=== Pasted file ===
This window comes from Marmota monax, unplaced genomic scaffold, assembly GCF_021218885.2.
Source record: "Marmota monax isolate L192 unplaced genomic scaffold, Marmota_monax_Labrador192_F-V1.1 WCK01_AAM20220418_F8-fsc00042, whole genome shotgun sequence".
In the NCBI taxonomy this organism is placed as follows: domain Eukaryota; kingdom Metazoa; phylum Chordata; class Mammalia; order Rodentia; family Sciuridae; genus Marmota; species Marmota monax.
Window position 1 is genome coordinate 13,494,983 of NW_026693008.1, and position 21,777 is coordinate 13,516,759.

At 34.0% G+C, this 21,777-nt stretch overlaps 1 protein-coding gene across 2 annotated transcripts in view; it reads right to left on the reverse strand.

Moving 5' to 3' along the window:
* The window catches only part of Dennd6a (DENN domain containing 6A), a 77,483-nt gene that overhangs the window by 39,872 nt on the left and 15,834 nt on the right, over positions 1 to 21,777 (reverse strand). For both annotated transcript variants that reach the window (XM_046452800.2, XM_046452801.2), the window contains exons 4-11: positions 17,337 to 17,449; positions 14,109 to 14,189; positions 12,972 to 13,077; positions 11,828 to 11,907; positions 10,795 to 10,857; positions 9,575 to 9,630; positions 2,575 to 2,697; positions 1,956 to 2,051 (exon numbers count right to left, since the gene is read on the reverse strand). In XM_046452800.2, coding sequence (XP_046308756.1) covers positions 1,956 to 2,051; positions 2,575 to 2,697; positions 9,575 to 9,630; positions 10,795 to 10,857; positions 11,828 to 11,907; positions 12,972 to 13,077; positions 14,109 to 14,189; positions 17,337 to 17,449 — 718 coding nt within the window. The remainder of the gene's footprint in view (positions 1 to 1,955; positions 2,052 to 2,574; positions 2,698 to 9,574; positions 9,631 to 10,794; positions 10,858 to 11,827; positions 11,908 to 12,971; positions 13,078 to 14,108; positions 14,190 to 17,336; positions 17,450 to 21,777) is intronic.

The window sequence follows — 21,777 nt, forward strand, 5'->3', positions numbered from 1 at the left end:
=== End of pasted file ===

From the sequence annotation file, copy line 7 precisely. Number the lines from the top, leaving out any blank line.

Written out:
* The window catches only part of Dennd6a (DENN domain containing 6A), a 77,483-nt gene that overhangs the window by 39,872 nt on the left and 15,834 nt on the right, over positions 1 to 21,777 (reverse strand). For both annotated transcript variants that reach the window (XM_046452800.2, XM_046452801.2), the window contains exons 4-11: positions 17,337 to 17,449; positions 14,109 to 14,189; positions 12,972 to 13,077; positions 11,828 to 11,907; positions 10,795 to 10,857; positions 9,575 to 9,630; positions 2,575 to 2,697; positions 1,956 to 2,051 (exon numbers count right to left, since the gene is read on the reverse strand). In XM_046452800.2, coding sequence (XP_046308756.1) covers positions 1,956 to 2,051; positions 2,575 to 2,697; positions 9,575 to 9,630; positions 10,795 to 10,857; positions 11,828 to 11,907; positions 12,972 to 13,077; positions 14,109 to 14,189; positions 17,337 to 17,449 — 718 coding nt within the window. The remainder of the gene's footprint in view (positions 1 to 1,955; positions 2,052 to 2,574; positions 2,698 to 9,574; positions 9,631 to 10,794; positions 10,858 to 11,827; positions 11,908 to 12,971; positions 13,078 to 14,108; positions 14,190 to 17,336; positions 17,450 to 21,777) is intronic.